Bulletin of the World Health Organization
Volume 95, Number 1, January 2017, 1-84
Documenting attacks on health workers and facilities in armed conflicts
Preeti Patel, Fawzia Gibson-Fall, Richard Sullivan & Rachel Irwin
During armed conflicts, international humanitarian law (which regulates the conduct of parties engaged in war) protects health-care workers and health facilities, the wounded and the sick. In the first half of 2016, however, the international medical charity Médecins Sans Frontières (MSF) reported several attacks on health facilities and workers in Afghanistan, the Central African Republic, South Sudan, the Syrian Arab Republic and Yemen.1 These events have attracted media attention to a phenomenon of contemporary armed conflict that has important ramifications for the health, humanitarian, legal and security sectors.2 In December 2015, the Stockholm Peace Research Institute and the Conflict and Health Research Group at King’s College London convened a workshop in London on Eliminating violence against health workers: from theory to practice. Participants from MSF, the International Committee of the Red Cross (ICRC), Medical Aid for Palestinians and academic organizations discussed current trends in violence against health workers and attacks on health facilities, presented research findings and highlighted key debates and research gaps in evidence.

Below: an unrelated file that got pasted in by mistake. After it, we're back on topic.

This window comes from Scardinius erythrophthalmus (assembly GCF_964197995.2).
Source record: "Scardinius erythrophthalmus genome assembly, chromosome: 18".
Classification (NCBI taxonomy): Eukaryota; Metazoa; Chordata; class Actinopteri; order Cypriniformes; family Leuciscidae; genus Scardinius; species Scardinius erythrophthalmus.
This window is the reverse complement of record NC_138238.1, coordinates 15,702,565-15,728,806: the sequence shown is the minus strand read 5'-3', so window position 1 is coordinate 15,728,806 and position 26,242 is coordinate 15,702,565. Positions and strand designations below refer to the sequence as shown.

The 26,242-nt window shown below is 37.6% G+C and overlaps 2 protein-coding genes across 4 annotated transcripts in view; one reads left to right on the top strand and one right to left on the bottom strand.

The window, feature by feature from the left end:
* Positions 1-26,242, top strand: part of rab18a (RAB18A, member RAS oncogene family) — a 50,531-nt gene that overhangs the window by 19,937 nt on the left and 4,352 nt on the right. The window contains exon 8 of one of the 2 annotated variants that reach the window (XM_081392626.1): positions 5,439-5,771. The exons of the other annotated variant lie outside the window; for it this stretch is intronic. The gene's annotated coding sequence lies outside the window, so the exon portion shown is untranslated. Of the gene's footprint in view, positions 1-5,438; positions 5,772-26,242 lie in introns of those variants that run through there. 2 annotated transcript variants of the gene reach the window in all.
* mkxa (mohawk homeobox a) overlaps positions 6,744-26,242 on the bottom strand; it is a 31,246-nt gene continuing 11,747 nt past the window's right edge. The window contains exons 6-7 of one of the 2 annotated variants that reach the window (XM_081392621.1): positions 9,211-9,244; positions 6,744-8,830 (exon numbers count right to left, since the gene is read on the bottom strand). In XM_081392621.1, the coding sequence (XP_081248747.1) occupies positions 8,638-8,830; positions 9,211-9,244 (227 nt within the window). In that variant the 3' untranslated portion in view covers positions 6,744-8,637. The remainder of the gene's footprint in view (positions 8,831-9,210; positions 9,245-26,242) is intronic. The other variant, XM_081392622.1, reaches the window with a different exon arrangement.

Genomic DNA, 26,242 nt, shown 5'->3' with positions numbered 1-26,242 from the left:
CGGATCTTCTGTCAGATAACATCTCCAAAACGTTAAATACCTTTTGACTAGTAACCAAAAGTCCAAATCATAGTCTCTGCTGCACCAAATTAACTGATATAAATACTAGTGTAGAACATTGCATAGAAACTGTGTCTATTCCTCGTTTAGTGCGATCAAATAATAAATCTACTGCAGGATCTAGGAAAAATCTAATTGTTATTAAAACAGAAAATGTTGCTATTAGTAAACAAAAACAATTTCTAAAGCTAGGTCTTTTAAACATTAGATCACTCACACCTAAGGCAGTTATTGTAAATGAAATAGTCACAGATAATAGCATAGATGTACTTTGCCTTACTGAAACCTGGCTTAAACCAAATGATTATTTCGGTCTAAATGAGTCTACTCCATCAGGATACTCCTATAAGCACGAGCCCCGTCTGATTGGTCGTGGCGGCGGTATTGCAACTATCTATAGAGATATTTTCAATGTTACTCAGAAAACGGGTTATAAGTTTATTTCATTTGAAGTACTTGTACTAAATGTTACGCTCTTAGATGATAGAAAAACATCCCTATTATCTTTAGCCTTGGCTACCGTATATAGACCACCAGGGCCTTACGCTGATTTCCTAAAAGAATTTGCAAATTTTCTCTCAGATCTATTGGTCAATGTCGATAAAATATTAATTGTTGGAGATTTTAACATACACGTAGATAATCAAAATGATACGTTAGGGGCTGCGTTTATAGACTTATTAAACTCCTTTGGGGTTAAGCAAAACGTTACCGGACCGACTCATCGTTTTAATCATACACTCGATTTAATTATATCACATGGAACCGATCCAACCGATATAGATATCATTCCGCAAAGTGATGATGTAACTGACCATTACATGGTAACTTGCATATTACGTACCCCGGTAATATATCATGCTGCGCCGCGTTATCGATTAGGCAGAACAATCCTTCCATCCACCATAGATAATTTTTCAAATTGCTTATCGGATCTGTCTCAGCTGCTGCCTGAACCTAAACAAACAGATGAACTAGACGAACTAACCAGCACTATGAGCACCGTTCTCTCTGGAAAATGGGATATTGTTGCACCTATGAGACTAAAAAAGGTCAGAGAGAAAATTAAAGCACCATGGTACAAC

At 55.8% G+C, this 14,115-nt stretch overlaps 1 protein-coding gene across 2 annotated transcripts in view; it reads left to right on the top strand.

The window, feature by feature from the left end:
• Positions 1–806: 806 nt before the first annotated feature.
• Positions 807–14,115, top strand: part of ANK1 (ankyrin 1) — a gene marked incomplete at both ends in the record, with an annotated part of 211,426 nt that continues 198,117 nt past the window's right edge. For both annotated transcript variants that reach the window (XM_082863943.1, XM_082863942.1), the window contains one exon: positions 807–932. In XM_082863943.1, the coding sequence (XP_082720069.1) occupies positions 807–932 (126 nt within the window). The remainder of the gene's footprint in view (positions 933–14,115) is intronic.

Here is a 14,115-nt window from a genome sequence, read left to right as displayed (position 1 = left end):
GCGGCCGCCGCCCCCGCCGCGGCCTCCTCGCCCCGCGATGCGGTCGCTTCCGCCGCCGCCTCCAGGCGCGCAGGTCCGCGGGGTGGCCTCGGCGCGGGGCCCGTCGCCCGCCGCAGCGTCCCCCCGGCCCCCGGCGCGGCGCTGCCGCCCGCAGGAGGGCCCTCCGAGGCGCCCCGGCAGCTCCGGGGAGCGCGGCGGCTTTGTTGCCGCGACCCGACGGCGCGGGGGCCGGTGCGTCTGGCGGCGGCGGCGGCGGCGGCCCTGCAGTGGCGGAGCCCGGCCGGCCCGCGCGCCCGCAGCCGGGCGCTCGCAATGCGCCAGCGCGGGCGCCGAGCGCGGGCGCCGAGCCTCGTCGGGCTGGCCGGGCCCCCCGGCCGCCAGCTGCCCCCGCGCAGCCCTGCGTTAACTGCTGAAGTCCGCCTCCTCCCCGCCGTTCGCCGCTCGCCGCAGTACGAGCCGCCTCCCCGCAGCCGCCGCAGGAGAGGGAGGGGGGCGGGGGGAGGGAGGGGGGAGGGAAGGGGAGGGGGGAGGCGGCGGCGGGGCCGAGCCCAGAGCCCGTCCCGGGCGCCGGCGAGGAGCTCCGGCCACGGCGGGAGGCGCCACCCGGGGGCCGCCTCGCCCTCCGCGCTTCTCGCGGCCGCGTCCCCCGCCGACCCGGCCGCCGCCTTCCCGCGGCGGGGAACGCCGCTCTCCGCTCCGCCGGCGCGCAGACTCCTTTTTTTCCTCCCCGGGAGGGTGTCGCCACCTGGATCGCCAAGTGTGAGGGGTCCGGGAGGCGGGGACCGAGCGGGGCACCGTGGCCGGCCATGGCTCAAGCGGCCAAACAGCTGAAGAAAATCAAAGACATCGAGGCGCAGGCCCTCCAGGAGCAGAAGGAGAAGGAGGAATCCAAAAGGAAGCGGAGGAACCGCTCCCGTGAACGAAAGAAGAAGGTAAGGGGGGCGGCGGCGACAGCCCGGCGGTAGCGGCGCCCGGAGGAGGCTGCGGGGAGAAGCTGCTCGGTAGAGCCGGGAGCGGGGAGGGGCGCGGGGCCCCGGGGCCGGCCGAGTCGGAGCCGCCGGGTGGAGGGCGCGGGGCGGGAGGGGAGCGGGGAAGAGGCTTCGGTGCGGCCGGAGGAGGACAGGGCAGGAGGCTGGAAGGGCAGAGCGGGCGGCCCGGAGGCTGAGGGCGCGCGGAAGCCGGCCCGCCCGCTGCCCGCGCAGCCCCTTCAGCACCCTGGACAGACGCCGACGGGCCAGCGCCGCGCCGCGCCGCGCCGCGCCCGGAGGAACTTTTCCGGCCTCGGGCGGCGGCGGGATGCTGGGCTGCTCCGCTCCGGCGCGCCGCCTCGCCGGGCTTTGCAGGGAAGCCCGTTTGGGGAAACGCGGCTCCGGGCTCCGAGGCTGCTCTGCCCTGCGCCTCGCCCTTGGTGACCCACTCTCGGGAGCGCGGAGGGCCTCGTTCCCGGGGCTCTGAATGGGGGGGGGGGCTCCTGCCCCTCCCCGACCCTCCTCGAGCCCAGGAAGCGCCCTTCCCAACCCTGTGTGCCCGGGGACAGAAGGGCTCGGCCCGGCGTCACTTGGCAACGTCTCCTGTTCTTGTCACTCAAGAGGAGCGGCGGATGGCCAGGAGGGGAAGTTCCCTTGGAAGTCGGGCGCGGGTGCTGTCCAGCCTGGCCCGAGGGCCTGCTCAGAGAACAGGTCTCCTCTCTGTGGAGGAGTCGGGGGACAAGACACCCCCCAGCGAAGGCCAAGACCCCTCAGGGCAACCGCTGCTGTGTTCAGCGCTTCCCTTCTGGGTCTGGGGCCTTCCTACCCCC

Some important lessons can be drawn from ICRC’s Health Care in Danger campaign, MSF’s Medical Care Under Fire campaign, as well as other organizations such as Physicians for Human Rights, which has recently documented mass atrocities in the Syrian Arab Republic as well as the impact of the Syrian conflict on the health sector.3–5 There is a perception of an increase in the number of health workers being killed and facilities being accidentally destroyed (so-called collateral damage) or deliberated targeted during armed conflicts. Comprehensive databases have been set up by independent research organizations to record major incidents of violence against aid workers, such as the Aid Worker Security Database of Humanitarian Outcomes and the Security in Numbers Database from Insecurity Insight.6 However, even these do not currently provide health-specific data. The absence of baseline and routine data relating to attacks on health workers and health facilities makes it difficult to identify actual rising trends. Most of the available data sources do not capture violence on local health workers, who seem to bear the brunt of most attacks. Data disaggregated by sex are also lacking…6